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Navigating the 'C' of Network Discovery

10:12 AM -- You have to find it before you can secure it

10:12 AM -- One of the things I often hear from clients is "I don’t know what my network looks like." Worse yet, I’ve heard a lot of consultants and otherwise very smart people tell me that they don’t even know where to start looking at an enterprise network. True, finding every nook and cranny of an organization might be beyond the scope of most mortals -- but there are lots of tools and techniques to expedite the process.

Let’s start with good old fashioned phone calls. Calling every network operations guy who works for the company -- or has ever provisioned a new domain -- will probably give you a comprehensive list of all the stupid domains that have been created, acquired, or otherwise ended up in your organization's possession. It might sound painful, but it really is the best way to get started, assuming it’s not a blackbox assessment.

Next, look at your favorite search engines to find anything you can about the network. Get and send some emails to see if you can learn anything about naming conventions or IP space. Look at Alexa for the company’s name and see if you can find any other "cnames" (such as webmail.company.com and marketing.company.com).

Now we come to my favorite piece of the puzzle. Use tools like fierce to do DNS enumeration. Building custom dictionary files for a company can help you find all kinds of interesting spots in the organization.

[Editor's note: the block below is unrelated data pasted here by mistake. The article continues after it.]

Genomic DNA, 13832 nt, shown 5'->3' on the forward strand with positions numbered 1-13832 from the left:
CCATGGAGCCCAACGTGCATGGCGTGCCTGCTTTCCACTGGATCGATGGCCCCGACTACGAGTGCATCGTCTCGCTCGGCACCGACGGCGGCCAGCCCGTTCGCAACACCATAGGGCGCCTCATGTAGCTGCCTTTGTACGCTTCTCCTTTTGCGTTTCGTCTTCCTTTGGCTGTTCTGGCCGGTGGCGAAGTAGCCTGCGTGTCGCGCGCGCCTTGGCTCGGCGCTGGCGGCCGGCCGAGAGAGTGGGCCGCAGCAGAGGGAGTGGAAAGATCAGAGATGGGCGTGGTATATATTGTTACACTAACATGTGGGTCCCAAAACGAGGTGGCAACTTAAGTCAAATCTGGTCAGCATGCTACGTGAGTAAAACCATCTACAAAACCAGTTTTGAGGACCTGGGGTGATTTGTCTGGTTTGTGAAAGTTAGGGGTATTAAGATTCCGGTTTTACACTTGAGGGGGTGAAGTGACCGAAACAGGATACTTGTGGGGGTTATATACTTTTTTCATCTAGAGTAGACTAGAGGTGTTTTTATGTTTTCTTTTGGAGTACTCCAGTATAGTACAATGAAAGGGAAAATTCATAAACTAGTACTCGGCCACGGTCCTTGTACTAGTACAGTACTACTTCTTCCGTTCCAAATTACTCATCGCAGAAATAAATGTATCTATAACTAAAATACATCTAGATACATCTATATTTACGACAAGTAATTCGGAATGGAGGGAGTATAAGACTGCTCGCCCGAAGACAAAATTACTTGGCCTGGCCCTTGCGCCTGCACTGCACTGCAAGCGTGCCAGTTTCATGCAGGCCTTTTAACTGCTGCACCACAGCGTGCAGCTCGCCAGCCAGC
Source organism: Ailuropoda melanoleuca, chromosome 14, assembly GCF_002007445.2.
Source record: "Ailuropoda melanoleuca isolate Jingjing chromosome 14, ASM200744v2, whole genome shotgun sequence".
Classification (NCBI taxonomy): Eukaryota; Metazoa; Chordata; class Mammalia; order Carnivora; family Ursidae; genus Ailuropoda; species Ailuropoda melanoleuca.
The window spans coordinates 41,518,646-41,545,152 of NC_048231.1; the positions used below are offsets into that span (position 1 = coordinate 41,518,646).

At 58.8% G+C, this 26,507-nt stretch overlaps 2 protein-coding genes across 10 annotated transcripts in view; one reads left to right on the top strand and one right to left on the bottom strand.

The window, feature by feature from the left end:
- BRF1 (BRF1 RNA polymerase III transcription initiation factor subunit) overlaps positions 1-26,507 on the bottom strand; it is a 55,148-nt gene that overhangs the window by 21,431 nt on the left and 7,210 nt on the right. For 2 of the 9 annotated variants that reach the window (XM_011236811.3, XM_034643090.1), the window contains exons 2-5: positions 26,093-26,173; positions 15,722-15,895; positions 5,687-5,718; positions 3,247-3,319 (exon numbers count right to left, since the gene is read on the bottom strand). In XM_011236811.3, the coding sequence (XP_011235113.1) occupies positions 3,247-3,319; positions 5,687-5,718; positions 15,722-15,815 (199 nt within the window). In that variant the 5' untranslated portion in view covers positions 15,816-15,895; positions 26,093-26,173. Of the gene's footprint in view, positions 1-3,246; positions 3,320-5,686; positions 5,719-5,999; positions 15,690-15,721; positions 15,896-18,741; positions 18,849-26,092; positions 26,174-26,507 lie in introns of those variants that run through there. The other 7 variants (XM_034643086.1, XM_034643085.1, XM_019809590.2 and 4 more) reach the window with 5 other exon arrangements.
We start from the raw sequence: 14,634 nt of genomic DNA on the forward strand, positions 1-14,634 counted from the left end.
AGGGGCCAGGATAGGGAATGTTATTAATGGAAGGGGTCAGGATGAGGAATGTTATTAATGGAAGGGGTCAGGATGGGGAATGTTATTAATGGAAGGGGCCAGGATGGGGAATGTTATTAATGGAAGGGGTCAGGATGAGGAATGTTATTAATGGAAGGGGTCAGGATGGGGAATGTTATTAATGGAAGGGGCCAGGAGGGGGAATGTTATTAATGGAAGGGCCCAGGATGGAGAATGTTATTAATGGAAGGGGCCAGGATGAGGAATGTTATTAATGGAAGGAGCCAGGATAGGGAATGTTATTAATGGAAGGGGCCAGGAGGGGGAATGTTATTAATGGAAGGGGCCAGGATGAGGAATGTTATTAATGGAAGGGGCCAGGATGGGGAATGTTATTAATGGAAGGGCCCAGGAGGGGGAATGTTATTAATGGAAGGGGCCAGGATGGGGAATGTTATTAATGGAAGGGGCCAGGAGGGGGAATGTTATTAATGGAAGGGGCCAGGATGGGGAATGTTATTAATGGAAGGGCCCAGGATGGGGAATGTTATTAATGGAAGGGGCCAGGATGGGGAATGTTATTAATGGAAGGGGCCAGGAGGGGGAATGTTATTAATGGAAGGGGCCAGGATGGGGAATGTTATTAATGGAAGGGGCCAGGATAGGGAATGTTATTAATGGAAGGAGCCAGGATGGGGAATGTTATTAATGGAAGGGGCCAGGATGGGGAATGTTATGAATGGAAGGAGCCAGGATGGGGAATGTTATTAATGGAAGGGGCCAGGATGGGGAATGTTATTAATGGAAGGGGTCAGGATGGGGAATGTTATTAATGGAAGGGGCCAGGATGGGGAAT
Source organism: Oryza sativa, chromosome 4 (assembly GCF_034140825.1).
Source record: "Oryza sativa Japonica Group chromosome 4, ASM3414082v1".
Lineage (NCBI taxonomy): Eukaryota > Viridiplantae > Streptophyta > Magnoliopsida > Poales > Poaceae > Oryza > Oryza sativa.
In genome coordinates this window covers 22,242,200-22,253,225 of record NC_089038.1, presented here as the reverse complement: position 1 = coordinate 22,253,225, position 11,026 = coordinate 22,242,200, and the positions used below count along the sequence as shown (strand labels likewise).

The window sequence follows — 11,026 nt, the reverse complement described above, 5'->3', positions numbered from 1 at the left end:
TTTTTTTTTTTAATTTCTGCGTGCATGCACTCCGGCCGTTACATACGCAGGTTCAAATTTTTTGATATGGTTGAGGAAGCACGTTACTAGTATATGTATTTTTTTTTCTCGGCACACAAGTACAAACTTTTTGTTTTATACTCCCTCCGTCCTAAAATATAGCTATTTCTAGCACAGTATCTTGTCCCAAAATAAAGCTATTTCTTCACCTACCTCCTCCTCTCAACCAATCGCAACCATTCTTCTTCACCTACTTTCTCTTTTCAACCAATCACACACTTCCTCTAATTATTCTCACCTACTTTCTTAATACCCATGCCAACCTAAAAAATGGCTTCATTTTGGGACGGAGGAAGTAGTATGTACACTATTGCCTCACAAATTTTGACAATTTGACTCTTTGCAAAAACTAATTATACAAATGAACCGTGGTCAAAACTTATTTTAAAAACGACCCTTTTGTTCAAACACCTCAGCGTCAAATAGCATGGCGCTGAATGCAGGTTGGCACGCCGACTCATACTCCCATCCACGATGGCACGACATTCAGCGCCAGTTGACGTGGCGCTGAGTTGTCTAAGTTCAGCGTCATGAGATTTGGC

Next, use tools like My IP Neighbors on each IP you find. This will help you see what other domains might be residing on the same box. Just because your Website is secure doesn’t mean the other Website on the same host is, too.

Then start scanning the Class C addresses around the network. See what else is there. Did you know your organization runs a marketing site on some unpatched Win2k server sitting under some guy’s desk to do giveaways? Well, there it is, in your network -- you should probably audit it.

That mobile app that has an API to your backend systems -- but doesn’t log? Yup, that’s probably a good thing to audit too.

Figuring out your network is the only way to begin an audit. If you aren’t paying attention to the rest of your network and you are only focusing on the front door, chances are you are already owned -- you just don’t know it yet. Let’s just hope the bad guys don’t figure out what they have before you do.

– RSnake is a red-blooded lumberjack whose rants can also be found at Ha.ckers and F*the.net. Special to Dark Reading

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